He finds a strong emphasis on pedagogical training and teaching at UChicago. Scheunchen has learned how to think about how to be an instructor, how to present information, and how to facilitate the most effective learning for students. During his tenure here, he completed a master’s degree in legal studies from the UChicago Law School, which has helped his training as a legal historian.

Additionally, Scheunchen has studied archives in Europe and the Middle East, which included the Papyrus Collection in Vienna, the British Library at Cambridge University, and the Monastery of St. Catherine’s in Egypt, studying Arabic and Greek documents. His most rewarding work has come working with students.

“I saw how students changed their thinking over the course of the academic quarter,” Scheunchen said. “The best part was when I noticed they were pushing themselves to expand their horizons, even in moments of great difficulty and when confronted by topics not easy to digest.”

Next year, he is working as an associate research scholar at Yale Law School.

Master’s Degree Student Awards

Dean’s Award for Excellence in Middle Eastern Studies: Anna Shabi

After taking Arabic classes during her undergraduate years, Anna Shabi decided to delve more deeply into Middle Eastern studies to learn more about history and culture of the region. She is of Iraqi Jewish descent.

Shabi found that the interests of UChicago faculty aligned with her own. “It’s been such a privilege to work with so many people at the top of their fields,” she said.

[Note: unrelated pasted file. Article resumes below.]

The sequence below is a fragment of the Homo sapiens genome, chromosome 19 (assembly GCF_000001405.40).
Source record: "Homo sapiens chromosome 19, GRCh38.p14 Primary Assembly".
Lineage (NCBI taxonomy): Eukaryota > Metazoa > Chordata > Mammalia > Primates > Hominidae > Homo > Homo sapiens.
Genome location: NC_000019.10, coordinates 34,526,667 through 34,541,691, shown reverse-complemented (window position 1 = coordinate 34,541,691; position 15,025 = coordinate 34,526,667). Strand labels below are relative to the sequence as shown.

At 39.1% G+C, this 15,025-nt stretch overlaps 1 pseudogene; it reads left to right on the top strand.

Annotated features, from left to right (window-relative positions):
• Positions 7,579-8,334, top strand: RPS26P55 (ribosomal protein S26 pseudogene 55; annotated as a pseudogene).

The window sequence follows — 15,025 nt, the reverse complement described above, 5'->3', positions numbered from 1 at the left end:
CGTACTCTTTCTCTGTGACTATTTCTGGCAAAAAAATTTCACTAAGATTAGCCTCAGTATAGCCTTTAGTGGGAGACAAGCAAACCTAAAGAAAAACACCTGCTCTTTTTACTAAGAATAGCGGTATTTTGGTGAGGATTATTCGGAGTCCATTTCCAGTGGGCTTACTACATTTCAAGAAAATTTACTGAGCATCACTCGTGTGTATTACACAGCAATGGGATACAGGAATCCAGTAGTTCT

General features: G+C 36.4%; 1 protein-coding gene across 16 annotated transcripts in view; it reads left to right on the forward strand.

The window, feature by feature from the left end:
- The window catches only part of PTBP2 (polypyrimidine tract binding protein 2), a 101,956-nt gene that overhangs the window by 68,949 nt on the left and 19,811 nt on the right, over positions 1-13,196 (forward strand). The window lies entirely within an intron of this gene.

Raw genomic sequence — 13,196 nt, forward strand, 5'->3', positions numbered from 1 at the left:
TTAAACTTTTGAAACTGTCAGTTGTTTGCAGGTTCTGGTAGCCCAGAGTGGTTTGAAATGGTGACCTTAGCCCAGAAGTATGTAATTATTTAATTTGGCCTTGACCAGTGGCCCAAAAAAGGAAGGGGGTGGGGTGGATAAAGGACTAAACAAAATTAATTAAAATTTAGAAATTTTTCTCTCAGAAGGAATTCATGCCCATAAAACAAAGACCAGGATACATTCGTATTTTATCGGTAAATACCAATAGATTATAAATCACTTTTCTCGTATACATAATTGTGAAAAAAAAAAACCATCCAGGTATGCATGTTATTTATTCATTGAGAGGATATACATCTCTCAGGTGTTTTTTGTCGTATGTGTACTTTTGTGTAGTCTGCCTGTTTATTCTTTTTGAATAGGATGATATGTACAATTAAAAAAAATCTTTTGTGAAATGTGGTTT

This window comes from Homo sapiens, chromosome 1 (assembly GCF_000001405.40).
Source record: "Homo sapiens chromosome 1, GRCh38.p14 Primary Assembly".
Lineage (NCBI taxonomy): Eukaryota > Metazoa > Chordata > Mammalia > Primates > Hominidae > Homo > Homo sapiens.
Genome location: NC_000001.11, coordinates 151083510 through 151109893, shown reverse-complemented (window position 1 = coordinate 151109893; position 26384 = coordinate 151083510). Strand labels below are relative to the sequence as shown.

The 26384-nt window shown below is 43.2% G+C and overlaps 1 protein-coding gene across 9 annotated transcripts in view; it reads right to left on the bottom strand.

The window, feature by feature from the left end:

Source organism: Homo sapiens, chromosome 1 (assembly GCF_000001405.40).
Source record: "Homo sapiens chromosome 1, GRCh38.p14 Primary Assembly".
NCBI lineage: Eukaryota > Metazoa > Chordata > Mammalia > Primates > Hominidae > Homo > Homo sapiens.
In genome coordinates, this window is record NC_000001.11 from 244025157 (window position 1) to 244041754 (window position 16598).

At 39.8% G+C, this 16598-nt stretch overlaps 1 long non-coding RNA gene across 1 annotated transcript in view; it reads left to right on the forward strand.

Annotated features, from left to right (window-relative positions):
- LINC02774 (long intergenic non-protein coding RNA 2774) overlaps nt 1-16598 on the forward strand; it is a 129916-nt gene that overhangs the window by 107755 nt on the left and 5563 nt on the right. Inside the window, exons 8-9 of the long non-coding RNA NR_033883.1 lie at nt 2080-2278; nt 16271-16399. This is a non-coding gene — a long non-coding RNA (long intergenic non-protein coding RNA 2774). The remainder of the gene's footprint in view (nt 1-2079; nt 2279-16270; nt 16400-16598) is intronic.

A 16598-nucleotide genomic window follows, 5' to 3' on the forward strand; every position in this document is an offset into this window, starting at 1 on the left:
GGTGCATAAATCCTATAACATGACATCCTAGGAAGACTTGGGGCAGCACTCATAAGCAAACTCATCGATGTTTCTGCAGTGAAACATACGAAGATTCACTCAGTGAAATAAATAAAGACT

Moving to Chicago from the U.K., Shabi has enjoyed the experience of living in the city and describes it as “exciting and formative.” One of her favorite memories is collaborating with other members of the Middle East Studies Students’ Association to plan and organize the annual Spring Charity Gala.

Dean’s Award for Excellence in Digital Studies of Language, Culture, and History: Elliot Galvis

Elliot Galvis became curious about digital studies through intersecting interests in critical media and cultural studies. He wanted to gain a better understanding of computational tools and frameworks for studying born-digital media. By doing so, Galvis hoped to understand and critique the escalating deployment of digital tools by governments and private corporations along with the histories of these technologies. He has also sought to better implement data management practices in his research and personal life.

Galvis found the master’s degree program in Digital Studies at UChicago gave him valuable training in how to organize, analyze, and manipulate data for his goals and interests. He has enjoyed the multidisciplinary fields that comprise the Forum for Digital Culture and the combination of technical and socio-historical training he has received.

By building on his research on book bans in the U.S. and his work as digitization assistant in UChicago’s Preservation Division, Galvis hopes to pursue a career in libraries and public-facing cultural research. His studies for the master’s degree can be directly applied to this work.

Immediately after graduation, Galvis will serve as a metadata intern at the UChicago Library for the 2024 Mary and Samuel Somit Preservation Internship.

Dean’s Award for Outstanding Graduate Leader in Visual Arts: Tianjiao Wang